Opinion

Opinion

Editorial: UNC's stature threatened by system board's mediocrity

Posted January 16, 2019 5:00 a.m. EST
Updated January 16, 2019 12:20 p.m. EST

UNC-Chapel Hill Chancellor Carol Folt

CBC Editorial: Wednesday, Jan. 16, 2019; Editorial #8381
The following is the opinion of Capitol Broadcasting Company


UNC-Chapel Hill Chancellor Carol Folt has displayed patience and grace in navigating the various pressures from the UNC System Board of Governors and the leadership of the General Assembly. It has been particularly evident in addressing the controversy over the fate of the “Silent Sam” Confederate monument.

That grace was on display for all to see in the resignation letter she released Monday along with her correct, if too-long-delayed, decision to remove the remnants of the Silent Sam monument.

Folt’s courtesy, professionalism and willingness to meet the desires of legislative leaders (including several key aides to legislative leaders landed well-paying jobs at the campus) has not been returned in kind – as displayed Tuesday when the UNC Board impetuously fired Folt four months before the date of her intended resignation. The board’s action, preceded hours earlier by an angry statement from Board Chairman Harry Smith, displayed just why exceptional and capable leaders like Margaret Spellings and Folt don’t want to work for them. Tuesday was Spelling's last day as president of the UNC system. Folt will leave on Jan. 31.

Folt has accomplished a great deal in her tenure as chancellor. We thought at times that she did not move as quickly as she should have. But her deliberate style helped the university smooth out several trouble spots. Smith couldn’t bring himself to offer any appreciative words for Folt’s service to the students, faculty, administration, as well as his board.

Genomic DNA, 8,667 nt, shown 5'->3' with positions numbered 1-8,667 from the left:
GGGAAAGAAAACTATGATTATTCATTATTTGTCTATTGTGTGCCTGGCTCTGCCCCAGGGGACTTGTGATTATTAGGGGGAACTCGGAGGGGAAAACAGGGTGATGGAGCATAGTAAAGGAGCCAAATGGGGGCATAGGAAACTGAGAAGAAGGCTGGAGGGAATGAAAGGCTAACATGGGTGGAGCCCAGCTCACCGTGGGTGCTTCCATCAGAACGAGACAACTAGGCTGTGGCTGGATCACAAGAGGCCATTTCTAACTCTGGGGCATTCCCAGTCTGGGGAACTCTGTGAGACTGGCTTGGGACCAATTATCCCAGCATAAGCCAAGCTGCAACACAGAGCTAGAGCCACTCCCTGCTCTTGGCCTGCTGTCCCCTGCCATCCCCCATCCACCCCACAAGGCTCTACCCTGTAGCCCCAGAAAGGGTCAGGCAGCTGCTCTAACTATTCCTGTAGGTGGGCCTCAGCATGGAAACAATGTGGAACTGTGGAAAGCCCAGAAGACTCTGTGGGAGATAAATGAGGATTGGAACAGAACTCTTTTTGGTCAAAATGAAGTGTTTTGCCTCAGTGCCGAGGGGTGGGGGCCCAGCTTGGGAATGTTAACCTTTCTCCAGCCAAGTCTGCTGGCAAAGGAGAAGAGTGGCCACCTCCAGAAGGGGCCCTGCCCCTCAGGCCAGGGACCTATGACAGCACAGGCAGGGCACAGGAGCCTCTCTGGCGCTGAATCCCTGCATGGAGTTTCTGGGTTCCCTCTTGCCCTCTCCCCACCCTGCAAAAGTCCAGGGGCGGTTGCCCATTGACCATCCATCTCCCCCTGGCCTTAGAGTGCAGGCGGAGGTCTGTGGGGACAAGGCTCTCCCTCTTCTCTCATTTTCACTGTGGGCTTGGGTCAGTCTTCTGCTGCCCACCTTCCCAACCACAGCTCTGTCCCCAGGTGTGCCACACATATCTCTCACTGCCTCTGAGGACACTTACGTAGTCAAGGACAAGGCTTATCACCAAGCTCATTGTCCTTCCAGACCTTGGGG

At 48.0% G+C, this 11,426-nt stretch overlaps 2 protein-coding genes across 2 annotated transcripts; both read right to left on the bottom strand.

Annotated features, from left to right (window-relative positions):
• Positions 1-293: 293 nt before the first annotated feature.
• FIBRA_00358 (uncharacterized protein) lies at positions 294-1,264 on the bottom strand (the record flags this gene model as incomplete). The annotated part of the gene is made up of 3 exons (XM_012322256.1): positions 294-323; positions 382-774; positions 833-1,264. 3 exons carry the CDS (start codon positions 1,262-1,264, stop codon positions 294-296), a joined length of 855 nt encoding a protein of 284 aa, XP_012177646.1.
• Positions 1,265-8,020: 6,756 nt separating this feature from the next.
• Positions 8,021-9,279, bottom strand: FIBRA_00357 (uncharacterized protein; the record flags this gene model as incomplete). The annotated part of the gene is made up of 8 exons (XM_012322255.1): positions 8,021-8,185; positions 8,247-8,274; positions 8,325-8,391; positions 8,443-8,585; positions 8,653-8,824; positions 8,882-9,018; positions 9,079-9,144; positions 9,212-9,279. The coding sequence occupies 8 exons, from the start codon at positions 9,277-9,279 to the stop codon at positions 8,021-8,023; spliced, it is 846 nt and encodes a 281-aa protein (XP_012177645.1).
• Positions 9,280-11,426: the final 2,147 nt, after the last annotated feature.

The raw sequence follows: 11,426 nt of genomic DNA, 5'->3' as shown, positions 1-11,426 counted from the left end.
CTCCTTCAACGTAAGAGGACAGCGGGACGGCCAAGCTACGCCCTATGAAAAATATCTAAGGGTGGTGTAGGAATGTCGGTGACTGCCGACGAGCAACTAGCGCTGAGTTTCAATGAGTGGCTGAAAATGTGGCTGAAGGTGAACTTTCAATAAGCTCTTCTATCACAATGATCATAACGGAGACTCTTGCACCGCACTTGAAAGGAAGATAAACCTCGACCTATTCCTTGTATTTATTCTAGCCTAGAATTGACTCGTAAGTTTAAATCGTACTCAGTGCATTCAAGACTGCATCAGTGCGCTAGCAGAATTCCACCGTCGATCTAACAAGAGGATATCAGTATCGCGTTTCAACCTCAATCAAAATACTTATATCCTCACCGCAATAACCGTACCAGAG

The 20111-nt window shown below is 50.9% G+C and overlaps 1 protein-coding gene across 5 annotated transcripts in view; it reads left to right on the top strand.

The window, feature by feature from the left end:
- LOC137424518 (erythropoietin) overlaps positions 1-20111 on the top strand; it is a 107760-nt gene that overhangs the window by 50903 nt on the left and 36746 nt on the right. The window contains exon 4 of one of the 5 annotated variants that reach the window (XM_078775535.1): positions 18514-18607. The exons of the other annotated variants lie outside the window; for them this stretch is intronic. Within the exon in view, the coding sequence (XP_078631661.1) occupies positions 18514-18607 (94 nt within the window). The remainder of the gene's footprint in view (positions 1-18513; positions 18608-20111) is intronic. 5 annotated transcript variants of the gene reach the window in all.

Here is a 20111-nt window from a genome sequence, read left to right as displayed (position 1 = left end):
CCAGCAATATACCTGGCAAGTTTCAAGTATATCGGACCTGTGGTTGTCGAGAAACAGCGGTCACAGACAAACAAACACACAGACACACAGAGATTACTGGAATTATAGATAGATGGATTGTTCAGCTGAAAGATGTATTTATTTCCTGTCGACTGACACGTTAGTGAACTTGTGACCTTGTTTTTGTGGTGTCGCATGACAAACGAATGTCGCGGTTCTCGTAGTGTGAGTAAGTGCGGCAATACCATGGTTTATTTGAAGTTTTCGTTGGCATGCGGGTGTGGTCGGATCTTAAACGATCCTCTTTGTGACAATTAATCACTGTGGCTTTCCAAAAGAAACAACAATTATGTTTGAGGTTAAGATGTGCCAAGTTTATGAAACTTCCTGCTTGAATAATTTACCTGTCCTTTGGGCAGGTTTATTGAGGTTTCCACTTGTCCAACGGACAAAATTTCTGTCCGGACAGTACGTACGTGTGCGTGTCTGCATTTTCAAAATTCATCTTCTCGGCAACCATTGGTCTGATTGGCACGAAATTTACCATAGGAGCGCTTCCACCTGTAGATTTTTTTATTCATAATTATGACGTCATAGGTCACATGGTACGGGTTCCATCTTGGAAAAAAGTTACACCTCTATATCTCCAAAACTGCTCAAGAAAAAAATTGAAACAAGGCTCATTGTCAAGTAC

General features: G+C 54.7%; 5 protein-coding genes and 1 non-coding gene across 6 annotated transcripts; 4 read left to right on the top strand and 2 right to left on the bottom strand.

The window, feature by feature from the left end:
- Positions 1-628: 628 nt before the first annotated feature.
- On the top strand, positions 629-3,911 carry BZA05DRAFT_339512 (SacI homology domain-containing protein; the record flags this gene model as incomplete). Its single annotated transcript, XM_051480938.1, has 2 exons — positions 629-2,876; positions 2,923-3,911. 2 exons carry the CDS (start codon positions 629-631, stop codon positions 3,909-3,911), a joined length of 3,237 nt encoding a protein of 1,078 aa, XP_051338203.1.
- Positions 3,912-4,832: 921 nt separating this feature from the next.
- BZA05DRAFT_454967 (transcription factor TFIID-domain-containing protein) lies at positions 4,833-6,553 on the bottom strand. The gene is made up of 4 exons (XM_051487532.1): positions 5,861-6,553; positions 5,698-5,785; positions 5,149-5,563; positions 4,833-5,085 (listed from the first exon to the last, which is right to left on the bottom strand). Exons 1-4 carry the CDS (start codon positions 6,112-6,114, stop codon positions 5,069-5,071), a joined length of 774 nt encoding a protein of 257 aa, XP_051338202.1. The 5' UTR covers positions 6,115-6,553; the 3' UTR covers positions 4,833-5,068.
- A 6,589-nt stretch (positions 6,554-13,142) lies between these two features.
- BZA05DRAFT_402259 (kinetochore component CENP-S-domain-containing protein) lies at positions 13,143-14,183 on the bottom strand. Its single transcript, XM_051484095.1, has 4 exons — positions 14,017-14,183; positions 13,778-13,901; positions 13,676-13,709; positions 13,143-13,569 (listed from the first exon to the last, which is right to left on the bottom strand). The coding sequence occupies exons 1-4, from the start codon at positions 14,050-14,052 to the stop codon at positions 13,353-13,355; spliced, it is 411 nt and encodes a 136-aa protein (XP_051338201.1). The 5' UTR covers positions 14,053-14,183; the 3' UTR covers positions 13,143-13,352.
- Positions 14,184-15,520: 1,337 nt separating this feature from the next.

The statement and action by the board Tuesday reflects the remarkable dysfunction that has been the hallmark of the UNC governing board and General Assembly’s leaders in dealing with the Confederate monument issue.

The disingenuousness didn’t stop there. The UNC Board didn’t even have the backbone to say they were firing Folt. They merely “accelerated” her resignation date without her input or agreement, from more than four months to a two-week’s notice. It denies Folt the privilege of presiding over a final May commencement ceremony.

Folt has contended her resignation was not connected to the decision to move the remains of the Confederate monument. But it is particularly clear now she understood the consequences of her action.

While Folt may have waited too long to move the monument off campus, it was the right thing to do. There is no mistaking its purpose, clearly expressed at its dedication 105 years ago with white supremacist comments from former Confederate soldier Julian Carr. It was well past time – by decades – for the symbol of hate and oppression to find another home. We have suggested the Bentonville battleground as an appropriate site for it to be displayed with proper context.

This latest action by the UNC System Board is another in its legacy of incompetent micro management.

It is hard to imagine that any capable and accomplished potential university administrator, aware of the board’s behavior, would be willing to take the job leading the state’s – and one of the nation’s – preeminent higher education research institutions.

The latest turmoil over removing Carol Folt is another clear signpost that the UNC System is headed in the wrong direction. Until things change, it comes at great expense to the state’s reputation.

Bill Roper begins his first day as interim UNC President today. Good luck to him.

Margaret Spellings and Carol Folt, best wishes to you.

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